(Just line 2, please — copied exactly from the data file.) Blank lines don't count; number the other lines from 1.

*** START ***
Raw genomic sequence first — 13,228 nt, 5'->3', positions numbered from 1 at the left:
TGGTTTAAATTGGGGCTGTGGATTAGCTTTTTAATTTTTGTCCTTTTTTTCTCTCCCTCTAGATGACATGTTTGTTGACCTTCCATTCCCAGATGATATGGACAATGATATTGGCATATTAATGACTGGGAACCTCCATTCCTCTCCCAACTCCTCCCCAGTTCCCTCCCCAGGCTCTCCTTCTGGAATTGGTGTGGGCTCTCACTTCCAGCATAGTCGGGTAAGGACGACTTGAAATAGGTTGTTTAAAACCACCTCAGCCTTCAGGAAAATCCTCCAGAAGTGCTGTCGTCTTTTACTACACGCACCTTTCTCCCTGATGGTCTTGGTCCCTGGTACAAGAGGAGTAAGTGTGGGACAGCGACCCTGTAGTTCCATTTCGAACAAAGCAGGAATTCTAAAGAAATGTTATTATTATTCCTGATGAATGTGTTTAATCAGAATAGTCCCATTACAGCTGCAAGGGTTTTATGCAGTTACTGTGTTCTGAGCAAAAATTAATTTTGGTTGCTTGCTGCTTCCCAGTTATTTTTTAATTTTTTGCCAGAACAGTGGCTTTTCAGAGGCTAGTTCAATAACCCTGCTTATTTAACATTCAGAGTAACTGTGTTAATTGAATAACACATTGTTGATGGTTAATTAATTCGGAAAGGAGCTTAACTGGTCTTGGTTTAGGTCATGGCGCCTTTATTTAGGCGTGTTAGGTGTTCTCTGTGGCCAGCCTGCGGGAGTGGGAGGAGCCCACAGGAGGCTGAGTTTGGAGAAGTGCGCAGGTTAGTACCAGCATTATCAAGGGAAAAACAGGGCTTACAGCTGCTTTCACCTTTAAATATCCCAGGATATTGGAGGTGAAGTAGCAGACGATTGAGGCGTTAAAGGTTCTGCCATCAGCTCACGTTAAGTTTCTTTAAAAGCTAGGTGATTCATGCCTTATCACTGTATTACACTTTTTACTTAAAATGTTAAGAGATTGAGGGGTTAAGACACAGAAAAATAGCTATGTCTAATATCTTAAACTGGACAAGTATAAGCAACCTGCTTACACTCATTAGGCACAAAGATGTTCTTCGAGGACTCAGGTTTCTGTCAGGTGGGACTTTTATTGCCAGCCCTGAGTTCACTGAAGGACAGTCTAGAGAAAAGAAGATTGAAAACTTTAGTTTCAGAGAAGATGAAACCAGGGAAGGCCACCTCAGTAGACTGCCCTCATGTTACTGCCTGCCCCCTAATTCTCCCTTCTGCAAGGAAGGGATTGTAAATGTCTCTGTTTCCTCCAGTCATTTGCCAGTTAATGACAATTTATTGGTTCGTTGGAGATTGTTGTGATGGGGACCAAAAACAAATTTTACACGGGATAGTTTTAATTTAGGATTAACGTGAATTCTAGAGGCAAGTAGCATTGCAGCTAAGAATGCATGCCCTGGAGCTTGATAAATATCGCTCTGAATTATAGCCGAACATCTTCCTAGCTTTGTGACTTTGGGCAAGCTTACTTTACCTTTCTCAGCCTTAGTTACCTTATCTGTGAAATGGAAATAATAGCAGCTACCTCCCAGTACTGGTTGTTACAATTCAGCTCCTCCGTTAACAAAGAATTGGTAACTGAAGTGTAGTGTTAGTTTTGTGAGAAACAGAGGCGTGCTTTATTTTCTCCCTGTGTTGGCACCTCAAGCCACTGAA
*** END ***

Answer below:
TGGTTTAAATTGGGGCTGTGGATTAGCTTTTTAATTTTTGTCCTTTTTTTCTCTCCCTCTAGATGACATGTTTGTTGACCTTCCATTCCCAGATGATATGGACAATGATATTGGCATATTAATGACTGGGAACCTCCATTCCTCTCCCAACTCCTCCCCAGTTCCCTCCCCAGGCTCTCCTTCTGGAATTGGTGTGGGCTCTCACTTCCAGCATAGTCGGGTAAGGACGACTTGAAATAGGTTGTTTAAAACCACCTCAGCCTTCAGGAAAATCCTCCAGAAGTGCTGTCGTCTTTTACTACACGCACCTTTCTCCCTGATGGTCTTGGTCCCTGGTACAAGAGGAGTAAGTGTGGGACAGCGACCCTGTAGTTCCATTTCGAACAAAGCAGGAATTCTAAAGAAATGTTATTATTATTCCTGATGAATGTGTTTAATCAGAATAGTCCCATTACAGCTGCAAGGGTTTTATGCAGTTACTGTGTTCTGAGCAAAAATTAATTTTGGTTGCTTGCTGCTTCCCAGTTATTTTTTAATTTTTTGCCAGAACAGTGGCTTTTCAGAGGCTAGTTCAATAACCCTGCTTATTTAACATTCAGAGTAACTGTGTTAATTGAATAACACATTGTTGATGGTTAATTAATTCGGAAAGGAGCTTAACTGGTCTTGGTTTAGGTCATGGCGCCTTTATTTAGGCGTGTTAGGTGTTCTCTGTGGCCAGCCTGCGGGAGTGGGAGGAGCCCACAGGAGGCTGAGTTTGGAGAAGTGCGCAGGTTAGTACCAGCATTATCAAGGGAAAAACAGGGCTTACAGCTGCTTTCACCTTTAAATATCCCAGGATATTGGAGGTGAAGTAGCAGACGATTGAGGCGTTAAAGGTTCTGCCATCAGCTCACGTTAAGTTTCTTTAAAAGCTAGGTGATTCATGCCTTATCACTGTATTACACTTTTTACTTAAAATGTTAAGAGATTGAGGGGTTAAGACACAGAAAAATAGCTATGTCTAATATCTTAAACTGGACAAGTATAAGCAACCTGCTTACACTCATTAGGCACAAAGATGTTCTTCGAGGACTCAGGTTTCTGTCAGGTGGGACTTTTATTGCCAGCCCTGAGTTCACTGAAGGACAGTCTAGAGAAAAGAAGATTGAAAACTTTAGTTTCAGAGAAGATGAAACCAGGGAAGGCCACCTCAGTAGACTGCCCTCATGTTACTGCCTGCCCCCTAATTCTCCCTTCTGCAAGGAAGGGATTGTAAATGTCTCTGTTTCCTCCAGTCATTTGCCAGTTAATGACAATTTATTGGTTCGTTGGAGATTGTTGTGATGGGGACCAAAAACAAATTTTACACGGGATAGTTTTAATTTAGGATTAACGTGAATTCTAGAGGCAAGTAGCATTGCAGCTAAGAATGCATGCCCTGGAGCTTGATAAATATCGCTCTGAATTATAGCCGAACATCTTCCTAGCTTTGTGACTTTGGGCAAGCTTACTTTACCTTTCTCAGCCTTAGTTACCTTATCTGTGAAATGGAAATAATAGCAGCTACCTCCCAGTACTGGTTGTTACAATTCAGCTCCTCCGTTAACAAAGAATTGGTAACTGAAGTGTAGTGTTAGTTTTGTGAGAAACAGAGGCGTGCTTTATTTTCTCCCTGTGTTGGCACCTCAAGCCACTGAA